6 Mirko “Cro Cop” Filipovic

PRIDE Career 2001-2006

Wins

18

Losses

4

Draws

2

No Contests

0

Considered one of the greatest heavyweight fighters in MMA history, Mirko Cro Cop made a decent career for himself while working in PRIDE from 2001 to 2006. During this run, Cro Cop won the 2006 Pride World Open-Weight Grand Prix, beating names like Josh Barnett and Wanderlei Silva.

Cro Cop holds many other records in PRIDE, like most finishes (tied with Wanderlei Silva) and most first-round finishes. After PRIDE, Cro Cop would fight with UFC, Dream, Rizin, and Bellator before finally retiring for good in 2019.

5 Antonio Rodrigo “Minotauro” Nogueria

PRIDE Career 2001-2006

Wins

17

Losses

3

Draws

0

No Contests

1

PRIDE’s first-ever Heavyweight Champion was crowned when Antonio Rodrigo Nogueira defeated Heath Herring at PRIDE 17: Championship Chaos in 2001. He’d hold the belt for almost 500 days before dropping the title to Fedor Emelianenko at Pride 25: Body Blow.

That loss would be one of only three Nogueira suffered throughout his time in PRIDE. Some of his biggest wins also include Dan Henderson at PRIDE 24 and Mirko Cro Cop at Pride Final Conflict 2003. His career and legacy saw him be inducted into the UFC Hall of Fame in 2016.

4 Dan “Hendo” Henderson

PRIDE Career 2000-2007

Wins

13

Losses

5

Draws

0

No Contests

0

Dan “Hendo” Henderson was the first combatant to win multiple titles in different weight classes after he held both the Pride Middleweight and Welterweight Championships. He’d also hold both belts simultaneously, only losing them when they were unified with the UFC Light Heavyweight and Welterweight belts.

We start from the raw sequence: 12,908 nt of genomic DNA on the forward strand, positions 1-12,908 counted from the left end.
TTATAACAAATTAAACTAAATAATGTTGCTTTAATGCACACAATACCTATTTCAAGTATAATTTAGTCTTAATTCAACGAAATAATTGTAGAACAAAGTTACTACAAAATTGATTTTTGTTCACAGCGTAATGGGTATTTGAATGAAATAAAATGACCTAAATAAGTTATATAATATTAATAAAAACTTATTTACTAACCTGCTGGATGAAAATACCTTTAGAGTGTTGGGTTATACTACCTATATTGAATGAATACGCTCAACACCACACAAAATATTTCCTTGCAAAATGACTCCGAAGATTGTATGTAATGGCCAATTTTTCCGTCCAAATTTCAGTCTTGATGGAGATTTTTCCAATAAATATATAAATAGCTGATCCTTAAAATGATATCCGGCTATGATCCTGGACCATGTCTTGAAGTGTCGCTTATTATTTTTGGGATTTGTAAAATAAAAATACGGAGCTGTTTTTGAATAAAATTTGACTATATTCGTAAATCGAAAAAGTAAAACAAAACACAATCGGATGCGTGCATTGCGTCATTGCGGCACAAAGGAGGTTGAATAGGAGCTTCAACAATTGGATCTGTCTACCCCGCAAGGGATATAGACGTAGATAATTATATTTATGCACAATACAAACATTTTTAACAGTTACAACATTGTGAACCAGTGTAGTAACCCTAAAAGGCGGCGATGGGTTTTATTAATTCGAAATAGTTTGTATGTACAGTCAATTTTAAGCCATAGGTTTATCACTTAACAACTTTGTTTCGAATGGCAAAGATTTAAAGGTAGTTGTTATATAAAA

His time in PRIDE saw him have amazing fights against the likes of Nogueira, Wanderlei Silva, and Vitor Belfort before returning to the UFC in 2007. His first stint with the UFC saw him win the Middleweight Tournament at UFC 17, the same PPV where Chuck Liddell made his UFC debut.

3 Mauricio “Shogun” Rua

PRIDE Career 2003-2007

Wins

12

Losses

1

Draws

0

No Contests

0

Mauricio “Shogun” Rua steamrolled the competition in PRIDE as he only took one loss during his entire tenure with the promotion, that coming from Mark Coleman in PRIDE 31: Unbreakable. To all fans of PRIDE FC, Rua is known for taking advantage of the different rule sets that PRIDE had compared to something like the UFC, using moves such as soccer ball kicks and head stomps.

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His run saw him win the 2005 Pride Middleweight Grand Prix after beating Rampage Jackson, Antonio Rogerio Nogueira, Alistair Overeem, and Ricardo Arona in the tournament. Rua had a great career after PRIDE as he was able to move to the UFC and capture the Light Heavyweight Championship and have multiple records in the promotion.

2 “The Axe Murderer” Wanderlei Silva

PRIDE Career 1999-2007

Wins

22

Losses

4

Draws

1

No Contests

1

One of the most decorated combatants in PRIDE history is Wanderlei Silva, who held the Middleweight Championship, won the 2003 Pride Middleweight World Grand Prix, and was the semi-finalist in two other tournaments. His middleweight title reign saw him defend the belt four times over names such as Rampage Jackson, Ricardo Arona, and Hiromitsu Kanehara.

Silva then joined the UFC after his time in PRIDE ended and was able to score victories over Keith Jardine, Michael Bisping, and Brian Stann before departing with the promotion.

1 “The Last Emperor” Fedor Emelianenko

PRIDE Career 2002-2006

Wins

14

Losses

0

Draws

0

No Contests

1

One of the greatest fighters in the history of the sport and easily the best heavyweight of all time, Fedor Emelianenko dominated during his run in PRIDE, ending with an undefeated record. It was during this run that Fedor won the 2004 Heavyweight World Grand Prix and became the PRIDE Heavyweight Champion, a title he defended three times.

Fedor took down names like Mark Coleman, Mirko Cro Cop, and Mark Hunt, signifying his reign as the best in the division. Fedor continues to compete and just recently challenged Ryan Bader in a rematch for the Bellator Heavyweight Championship at Bellator 290.